Project: Improving Product Development Process

Within the PLM setting, "project" mainly refers to product development and introduction endeavors. Common methodologies such as integrated product development (IPD), Product And Cycle-time Excellence® (PACE®), and Stage-Gate® have been developed to manage innovation processes and to facilitate project collaboration. The purposes of applying analytics to project-related data are to improve product development processes and to achieve the best project output.

  1. Project portfolio management: Project portfolio management adds discipline and structure to determining which product innovations should be pursued. While product portfolio management functionality focuses on the best assortment of products, project portfolio management functionality deals with project risks and returns in order to achieve the best combination of product innovation efforts.

  2. Project performance measurement: Besides helping people make "go" or "no-go" project decisions, analytics can also help evaluate projects that are in progress. Project completion status, resource usage, and cost allocation are some possible areas that project performance measurement can cover. Based on these analytics, project managers will be better equipped in making sound decisions.

  3. Project task measurement: Project managers can allow for finer granularity of the task (or activity) level within a project and evaluate task performance, whether it is related to a team, a role, an individual, or a lab resource. By doing so, productivity patterns can be revealed so project managers will be able to assign the most appropriate resources to a certain development task.

Process: Increasing Operation Efficiency

The intent of having this category is to cover business processes other than product development and introduction processes that are managed within a PLM system. For example, sourcing can be a task managed in a product development project. However, within the project management environment, the main interests include managing those involved in the assigned task and being updated on the current status of the task. However, there might be other data (e.g., transactional data and communication records with suppliers) in the sourcing process that are not included in project management. If interpreted appropriately, this additional data may reflect valuable information that will improve sourcing practices. Some examples include: What is the most efficient way to invite suppliers in a bid? Who are the most responsive suppliers?

Depending on the scale of a PLM system being used in an organization, the types of analytics that can be performed may vary. Based on data availability, companies need to use their own judgment to discover what insights they can acquire from PLM data. Possibilities may be located in ideation and conception process, manufacturing process management, sourcing, and others. In order to make the analytics more powerful, data from other systems, such as enterprise resource planning (ERP) systems and supply chain management (SCM) systems may be involved.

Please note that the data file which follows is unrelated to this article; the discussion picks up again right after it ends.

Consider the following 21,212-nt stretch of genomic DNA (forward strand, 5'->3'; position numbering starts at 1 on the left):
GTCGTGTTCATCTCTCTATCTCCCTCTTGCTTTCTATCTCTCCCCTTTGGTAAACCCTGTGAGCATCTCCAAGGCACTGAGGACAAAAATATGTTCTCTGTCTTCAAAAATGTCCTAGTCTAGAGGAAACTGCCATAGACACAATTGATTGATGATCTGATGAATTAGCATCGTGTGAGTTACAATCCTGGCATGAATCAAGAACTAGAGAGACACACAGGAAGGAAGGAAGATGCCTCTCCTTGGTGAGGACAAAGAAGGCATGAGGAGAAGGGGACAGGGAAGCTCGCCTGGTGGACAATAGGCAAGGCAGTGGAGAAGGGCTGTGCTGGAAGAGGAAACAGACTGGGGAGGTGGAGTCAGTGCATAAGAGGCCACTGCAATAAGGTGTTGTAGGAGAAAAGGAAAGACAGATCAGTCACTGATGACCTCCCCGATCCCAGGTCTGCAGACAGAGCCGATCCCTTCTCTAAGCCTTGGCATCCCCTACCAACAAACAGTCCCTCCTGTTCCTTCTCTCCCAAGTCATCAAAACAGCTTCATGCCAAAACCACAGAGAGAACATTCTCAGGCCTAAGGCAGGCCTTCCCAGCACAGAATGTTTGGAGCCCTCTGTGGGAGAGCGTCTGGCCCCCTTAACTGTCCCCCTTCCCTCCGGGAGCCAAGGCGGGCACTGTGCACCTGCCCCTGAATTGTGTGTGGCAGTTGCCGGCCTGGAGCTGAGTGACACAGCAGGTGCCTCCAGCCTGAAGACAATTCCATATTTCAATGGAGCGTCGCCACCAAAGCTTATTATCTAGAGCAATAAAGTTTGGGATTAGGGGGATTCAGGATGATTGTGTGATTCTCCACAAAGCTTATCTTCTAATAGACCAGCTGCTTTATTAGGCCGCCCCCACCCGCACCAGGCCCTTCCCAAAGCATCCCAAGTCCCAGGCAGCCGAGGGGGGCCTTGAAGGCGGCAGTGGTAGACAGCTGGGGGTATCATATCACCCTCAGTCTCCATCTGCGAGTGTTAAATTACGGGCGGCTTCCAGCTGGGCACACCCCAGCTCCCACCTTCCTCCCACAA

People: Measuring Employee Performance and More

There are two situations that come to mind when thinking about the "people" element in PLM analytics:

1) Recently, the PLM industry started talking about the concept of "people PLM" following the discussion of using Web 2.0 capabilities in PLM.

2) About two months ago, I had a chance to talk to a project delivery team for a large industrial equipment manufacturer in China. One interesting topic discussed during the meeting was that the project delivery team was exploring the possibility of using PLM data to evaluate productivity and performance of the company's engineers.

It is true that PLM data is generated by system users and almost every data and document entry is associated with users. It makes sense that an organization evaluates its designers by the number of parts they borrow from existing designs, the number of their designs being reused by others, and the number of their designs becoming corporate standards.

It is important to remember that as PLM systems (as innovation platforms) are strengthened by embracing Web 2.0 capabilities, knowledge collaborations may surge. Hence, employees' participation and contribution to knowledge sharing and exchange might be included in performance evaluation in the future. Following this idea, PLM analytics along with the "people dimension" will become useful when companies include knowledge management methodologies in their PLM strategies.

Final Note

We have discussed product, project, process, and "people dimensions" for analytics based on available data in the PLM system. However, you should be aware that in some cases, analytics become more meaningful if we combine PLM data and data from other areas (e.g., inventory, shop-floor operations, sales and marketing) together.

The above four Ps are not an exhaustive shopping list of PLM analytics, but a loose template for exploring the different possibilities of using PLM data. For companies that have PLM systems implemented, I hope the four Ps model will help you strategize your analytics by seeing different possible areas. For organizations that are planning their PLM implementation, it may help you to determine which data should be captured and maintained within your future PLM systems—starting your analytics from planning the source data (rather than using whatever is available) should be rewarding.